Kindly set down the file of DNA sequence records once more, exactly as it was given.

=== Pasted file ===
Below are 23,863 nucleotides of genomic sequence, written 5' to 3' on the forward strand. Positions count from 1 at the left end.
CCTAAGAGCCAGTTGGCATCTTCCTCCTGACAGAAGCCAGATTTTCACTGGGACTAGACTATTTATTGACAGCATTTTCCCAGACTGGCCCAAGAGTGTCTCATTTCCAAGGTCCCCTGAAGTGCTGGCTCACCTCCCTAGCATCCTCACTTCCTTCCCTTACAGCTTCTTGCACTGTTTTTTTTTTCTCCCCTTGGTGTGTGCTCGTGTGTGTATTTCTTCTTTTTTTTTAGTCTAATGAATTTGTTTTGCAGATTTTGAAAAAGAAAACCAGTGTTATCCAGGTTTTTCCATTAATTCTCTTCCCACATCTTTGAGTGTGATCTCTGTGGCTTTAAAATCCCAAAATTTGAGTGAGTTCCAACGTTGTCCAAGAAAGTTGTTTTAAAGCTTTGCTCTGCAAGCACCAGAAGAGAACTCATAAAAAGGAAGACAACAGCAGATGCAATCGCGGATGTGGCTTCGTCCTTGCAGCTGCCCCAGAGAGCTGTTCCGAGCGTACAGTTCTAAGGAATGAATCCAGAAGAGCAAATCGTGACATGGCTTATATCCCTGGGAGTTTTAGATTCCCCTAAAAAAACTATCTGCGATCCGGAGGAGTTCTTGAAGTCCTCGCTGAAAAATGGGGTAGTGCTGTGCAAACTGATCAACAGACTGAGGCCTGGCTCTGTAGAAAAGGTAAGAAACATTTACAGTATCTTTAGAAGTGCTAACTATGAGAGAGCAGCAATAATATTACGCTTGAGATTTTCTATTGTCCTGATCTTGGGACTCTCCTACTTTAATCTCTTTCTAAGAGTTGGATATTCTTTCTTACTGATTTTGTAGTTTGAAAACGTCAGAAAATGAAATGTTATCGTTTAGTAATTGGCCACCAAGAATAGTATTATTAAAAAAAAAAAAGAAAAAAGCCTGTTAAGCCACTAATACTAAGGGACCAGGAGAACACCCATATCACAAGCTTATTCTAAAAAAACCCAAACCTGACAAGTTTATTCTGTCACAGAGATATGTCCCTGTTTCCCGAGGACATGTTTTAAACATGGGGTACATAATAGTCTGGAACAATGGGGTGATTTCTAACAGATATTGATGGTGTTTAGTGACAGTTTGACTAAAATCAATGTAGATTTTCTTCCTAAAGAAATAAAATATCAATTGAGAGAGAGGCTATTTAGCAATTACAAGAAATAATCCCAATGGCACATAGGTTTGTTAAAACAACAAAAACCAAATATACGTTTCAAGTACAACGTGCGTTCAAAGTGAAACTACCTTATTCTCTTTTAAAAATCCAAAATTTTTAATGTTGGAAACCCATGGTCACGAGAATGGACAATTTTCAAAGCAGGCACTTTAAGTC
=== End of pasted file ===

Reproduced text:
Below are 23,863 nucleotides of genomic sequence, written 5' to 3' on the forward strand. Positions count from 1 at the left end.
CCTAAGAGCCAGTTGGCATCTTCCTCCTGACAGAAGCCAGATTTTCACTGGGACTAGACTATTTATTGACAGCATTTTCCCAGACTGGCCCAAGAGTGTCTCATTTCCAAGGTCCCCTGAAGTGCTGGCTCACCTCCCTAGCATCCTCACTTCCTTCCCTTACAGCTTCTTGCACTGTTTTTTTTTTCTCCCCTTGGTGTGTGCTCGTGTGTGTATTTCTTCTTTTTTTTTAGTCTAATGAATTTGTTTTGCAGATTTTGAAAAAGAAAACCAGTGTTATCCAGGTTTTTCCATTAATTCTCTTCCCACATCTTTGAGTGTGATCTCTGTGGCTTTAAAATCCCAAAATTTGAGTGAGTTCCAACGTTGTCCAAGAAAGTTGTTTTAAAGCTTTGCTCTGCAAGCACCAGAAGAGAACTCATAAAAAGGAAGACAACAGCAGATGCAATCGCGGATGTGGCTTCGTCCTTGCAGCTGCCCCAGAGAGCTGTTCCGAGCGTACAGTTCTAAGGAATGAATCCAGAAGAGCAAATCGTGACATGGCTTATATCCCTGGGAGTTTTAGATTCCCCTAAAAAAACTATCTGCGATCCGGAGGAGTTCTTGAAGTCCTCGCTGAAAAATGGGGTAGTGCTGTGCAAACTGATCAACAGACTGAGGCCTGGCTCTGTAGAAAAGGTAAGAAACATTTACAGTATCTTTAGAAGTGCTAACTATGAGAGAGCAGCAATAATATTACGCTTGAGATTTTCTATTGTCCTGATCTTGGGACTCTCCTACTTTAATCTCTTTCTAAGAGTTGGATATTCTTTCTTACTGATTTTGTAGTTTGAAAACGTCAGAAAATGAAATGTTATCGTTTAGTAATTGGCCACCAAGAATAGTATTATTAAAAAAAAAAAAGAAAAAAGCCTGTTAAGCCACTAATACTAAGGGACCAGGAGAACACCCATATCACAAGCTTATTCTAAAAAAACCCAAACCTGACAAGTTTATTCTGTCACAGAGATATGTCCCTGTTTCCCGAGGACATGTTTTAAACATGGGGTACATAATAGTCTGGAACAATGGGGTGATTTCTAACAGATATTGATGGTGTTTAGTGACAGTTTGACTAAAATCAATGTAGATTTTCTTCCTAAAGAAATAAAATATCAATTGAGAGAGAGGCTATTTAGCAATTACAAGAAATAATCCCAATGGCACATAGGTTTGTTAAAACAACAAAAACCAAATATACGTTTCAAGTACAACGTGCGTTCAAAGTGAAACTACCTTATTCTCTTTTAAAAATCCAAAATTTTTAATGTTGGAAACCCATGGTCACGAGAATGGACAATTTTCAAAGCAGGCACTTTAAGTC